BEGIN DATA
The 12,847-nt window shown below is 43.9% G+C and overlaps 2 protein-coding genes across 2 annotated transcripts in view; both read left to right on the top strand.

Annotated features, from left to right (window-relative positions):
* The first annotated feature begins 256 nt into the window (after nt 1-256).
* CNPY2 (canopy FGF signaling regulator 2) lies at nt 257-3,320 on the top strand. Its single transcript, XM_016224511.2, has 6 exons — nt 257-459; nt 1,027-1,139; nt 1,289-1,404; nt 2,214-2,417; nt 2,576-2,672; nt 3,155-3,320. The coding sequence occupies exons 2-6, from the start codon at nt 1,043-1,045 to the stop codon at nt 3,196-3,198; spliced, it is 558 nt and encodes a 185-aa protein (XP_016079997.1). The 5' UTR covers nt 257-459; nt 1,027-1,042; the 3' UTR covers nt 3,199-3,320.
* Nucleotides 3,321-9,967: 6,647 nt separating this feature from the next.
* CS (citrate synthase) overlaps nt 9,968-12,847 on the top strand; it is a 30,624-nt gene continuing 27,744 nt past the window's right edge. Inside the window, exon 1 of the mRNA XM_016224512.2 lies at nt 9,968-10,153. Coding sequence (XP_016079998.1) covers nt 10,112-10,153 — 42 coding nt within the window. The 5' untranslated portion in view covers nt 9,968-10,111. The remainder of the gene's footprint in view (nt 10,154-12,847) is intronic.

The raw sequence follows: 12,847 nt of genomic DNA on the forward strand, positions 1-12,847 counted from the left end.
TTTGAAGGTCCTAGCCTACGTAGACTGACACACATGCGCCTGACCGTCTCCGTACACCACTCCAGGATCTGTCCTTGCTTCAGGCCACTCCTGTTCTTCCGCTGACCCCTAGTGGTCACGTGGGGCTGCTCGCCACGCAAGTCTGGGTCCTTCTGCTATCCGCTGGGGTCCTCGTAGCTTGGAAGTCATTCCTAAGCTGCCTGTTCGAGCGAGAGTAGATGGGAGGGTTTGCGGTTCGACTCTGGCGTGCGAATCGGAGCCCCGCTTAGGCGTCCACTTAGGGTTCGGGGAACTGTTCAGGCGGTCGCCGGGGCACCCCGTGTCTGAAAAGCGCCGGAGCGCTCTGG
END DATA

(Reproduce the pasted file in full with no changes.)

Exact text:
The 12,847-nt window shown below is 43.9% G+C and overlaps 2 protein-coding genes across 2 annotated transcripts in view; both read left to right on the top strand.

Annotated features, from left to right (window-relative positions):
* The first annotated feature begins 256 nt into the window (after nt 1-256).
* CNPY2 (canopy FGF signaling regulator 2) lies at nt 257-3,320 on the top strand. Its single transcript, XM_016224511.2, has 6 exons — nt 257-459; nt 1,027-1,139; nt 1,289-1,404; nt 2,214-2,417; nt 2,576-2,672; nt 3,155-3,320. The coding sequence occupies exons 2-6, from the start codon at nt 1,043-1,045 to the stop codon at nt 3,196-3,198; spliced, it is 558 nt and encodes a 185-aa protein (XP_016079997.1). The 5' UTR covers nt 257-459; nt 1,027-1,042; the 3' UTR covers nt 3,199-3,320.
* Nucleotides 3,321-9,967: 6,647 nt separating this feature from the next.
* CS (citrate synthase) overlaps nt 9,968-12,847 on the top strand; it is a 30,624-nt gene continuing 27,744 nt past the window's right edge. Inside the window, exon 1 of the mRNA XM_016224512.2 lies at nt 9,968-10,153. Coding sequence (XP_016079998.1) covers nt 10,112-10,153 — 42 coding nt within the window. The 5' untranslated portion in view covers nt 9,968-10,111. The remainder of the gene's footprint in view (nt 10,154-12,847) is intronic.

The raw sequence follows: 12,847 nt of genomic DNA on the forward strand, positions 1-12,847 counted from the left end.
TTTGAAGGTCCTAGCCTACGTAGACTGACACACATGCGCCTGACCGTCTCCGTACACCACTCCAGGATCTGTCCTTGCTTCAGGCCACTCCTGTTCTTCCGCTGACCCCTAGTGGTCACGTGGGGCTGCTCGCCACGCAAGTCTGGGTCCTTCTGCTATCCGCTGGGGTCCTCGTAGCTTGGAAGTCATTCCTAAGCTGCCTGTTCGAGCGAGAGTAGATGGGAGGGTTTGCGGTTCGACTCTGGCGTGCGAATCGGAGCCCCGCTTAGGCGTCCACTTAGGGTTCGGGGAACTGTTCAGGCGGTCGCCGGGGCACCCCGTGTCTGAAAAGCGCCGGAGCGCTCTGG